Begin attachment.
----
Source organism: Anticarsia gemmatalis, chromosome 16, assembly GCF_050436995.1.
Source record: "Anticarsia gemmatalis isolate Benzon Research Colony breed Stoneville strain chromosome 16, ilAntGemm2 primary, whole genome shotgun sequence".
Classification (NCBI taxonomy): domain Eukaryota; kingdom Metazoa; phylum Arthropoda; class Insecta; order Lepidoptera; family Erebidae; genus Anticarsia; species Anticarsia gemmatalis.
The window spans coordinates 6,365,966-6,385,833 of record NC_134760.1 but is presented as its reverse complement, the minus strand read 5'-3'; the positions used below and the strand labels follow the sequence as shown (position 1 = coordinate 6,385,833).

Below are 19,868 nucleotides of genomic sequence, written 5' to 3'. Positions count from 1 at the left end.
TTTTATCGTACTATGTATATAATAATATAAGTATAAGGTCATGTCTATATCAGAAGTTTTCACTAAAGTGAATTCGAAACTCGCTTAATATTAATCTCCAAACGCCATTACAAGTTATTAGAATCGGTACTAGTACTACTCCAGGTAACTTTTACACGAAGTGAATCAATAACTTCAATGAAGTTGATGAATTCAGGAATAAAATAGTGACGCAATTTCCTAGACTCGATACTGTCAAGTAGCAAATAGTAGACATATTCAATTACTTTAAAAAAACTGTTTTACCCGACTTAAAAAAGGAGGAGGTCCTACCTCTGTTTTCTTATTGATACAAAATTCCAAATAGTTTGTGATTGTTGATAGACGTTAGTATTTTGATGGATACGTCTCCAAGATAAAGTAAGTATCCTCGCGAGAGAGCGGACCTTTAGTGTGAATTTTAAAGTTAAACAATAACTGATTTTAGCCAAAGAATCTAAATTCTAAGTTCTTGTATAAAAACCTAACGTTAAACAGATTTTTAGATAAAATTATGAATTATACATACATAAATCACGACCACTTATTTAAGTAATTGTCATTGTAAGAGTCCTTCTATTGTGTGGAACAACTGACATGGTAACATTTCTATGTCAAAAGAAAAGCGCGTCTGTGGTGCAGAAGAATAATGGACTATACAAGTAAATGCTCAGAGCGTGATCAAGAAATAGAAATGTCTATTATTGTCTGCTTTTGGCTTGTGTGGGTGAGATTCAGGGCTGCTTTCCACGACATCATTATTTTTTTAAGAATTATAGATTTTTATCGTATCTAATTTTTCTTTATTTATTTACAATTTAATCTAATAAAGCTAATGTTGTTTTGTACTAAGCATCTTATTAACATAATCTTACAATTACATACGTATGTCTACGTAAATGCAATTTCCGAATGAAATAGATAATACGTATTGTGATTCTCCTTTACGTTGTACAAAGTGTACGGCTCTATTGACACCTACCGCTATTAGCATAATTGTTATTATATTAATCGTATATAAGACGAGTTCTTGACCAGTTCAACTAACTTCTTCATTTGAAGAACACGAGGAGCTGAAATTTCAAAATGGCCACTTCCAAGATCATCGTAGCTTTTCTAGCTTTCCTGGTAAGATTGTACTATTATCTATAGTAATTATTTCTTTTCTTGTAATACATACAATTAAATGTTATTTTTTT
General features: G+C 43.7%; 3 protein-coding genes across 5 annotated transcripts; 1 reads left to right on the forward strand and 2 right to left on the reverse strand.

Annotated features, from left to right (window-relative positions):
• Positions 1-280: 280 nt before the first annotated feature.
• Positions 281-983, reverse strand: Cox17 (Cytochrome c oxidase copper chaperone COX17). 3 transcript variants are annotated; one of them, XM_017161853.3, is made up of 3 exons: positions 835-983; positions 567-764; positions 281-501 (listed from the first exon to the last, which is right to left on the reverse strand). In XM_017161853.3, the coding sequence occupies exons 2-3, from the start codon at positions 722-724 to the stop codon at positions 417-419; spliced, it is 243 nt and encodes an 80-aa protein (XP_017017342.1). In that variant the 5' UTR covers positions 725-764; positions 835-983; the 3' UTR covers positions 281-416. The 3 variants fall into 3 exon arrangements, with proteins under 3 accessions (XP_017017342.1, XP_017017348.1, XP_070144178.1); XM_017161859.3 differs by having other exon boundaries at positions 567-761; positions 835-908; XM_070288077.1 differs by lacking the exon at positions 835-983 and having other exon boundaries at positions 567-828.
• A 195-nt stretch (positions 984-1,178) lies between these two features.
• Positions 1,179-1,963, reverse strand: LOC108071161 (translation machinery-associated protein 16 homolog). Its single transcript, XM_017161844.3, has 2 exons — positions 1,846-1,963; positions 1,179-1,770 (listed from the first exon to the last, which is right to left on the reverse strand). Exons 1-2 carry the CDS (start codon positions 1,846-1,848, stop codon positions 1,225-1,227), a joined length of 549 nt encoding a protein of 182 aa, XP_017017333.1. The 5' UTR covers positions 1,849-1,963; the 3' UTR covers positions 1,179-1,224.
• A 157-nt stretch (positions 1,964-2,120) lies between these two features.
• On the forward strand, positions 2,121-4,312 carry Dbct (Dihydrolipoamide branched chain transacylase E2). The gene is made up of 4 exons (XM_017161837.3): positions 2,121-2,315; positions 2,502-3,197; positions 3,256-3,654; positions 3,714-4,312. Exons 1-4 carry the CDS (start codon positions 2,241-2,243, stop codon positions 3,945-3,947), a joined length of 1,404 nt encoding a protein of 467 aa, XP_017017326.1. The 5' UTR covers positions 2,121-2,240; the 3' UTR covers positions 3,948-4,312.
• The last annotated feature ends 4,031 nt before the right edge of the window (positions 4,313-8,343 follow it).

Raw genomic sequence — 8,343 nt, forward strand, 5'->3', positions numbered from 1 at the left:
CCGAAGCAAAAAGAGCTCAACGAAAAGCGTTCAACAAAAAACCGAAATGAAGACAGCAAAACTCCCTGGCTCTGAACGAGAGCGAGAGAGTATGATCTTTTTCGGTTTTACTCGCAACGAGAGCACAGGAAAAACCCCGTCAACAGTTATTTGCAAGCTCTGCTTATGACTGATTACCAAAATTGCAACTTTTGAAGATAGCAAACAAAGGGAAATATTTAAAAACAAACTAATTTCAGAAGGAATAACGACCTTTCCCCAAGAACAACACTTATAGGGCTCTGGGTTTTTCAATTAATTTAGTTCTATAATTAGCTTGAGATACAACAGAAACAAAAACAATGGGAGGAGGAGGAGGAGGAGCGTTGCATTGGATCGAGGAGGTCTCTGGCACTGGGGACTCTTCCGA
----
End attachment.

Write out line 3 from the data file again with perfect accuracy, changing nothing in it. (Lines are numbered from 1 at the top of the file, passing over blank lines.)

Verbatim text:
Classification (NCBI taxonomy): domain Eukaryota; kingdom Metazoa; phylum Arthropoda; class Insecta; order Lepidoptera; family Erebidae; genus Anticarsia; species Anticarsia gemmatalis.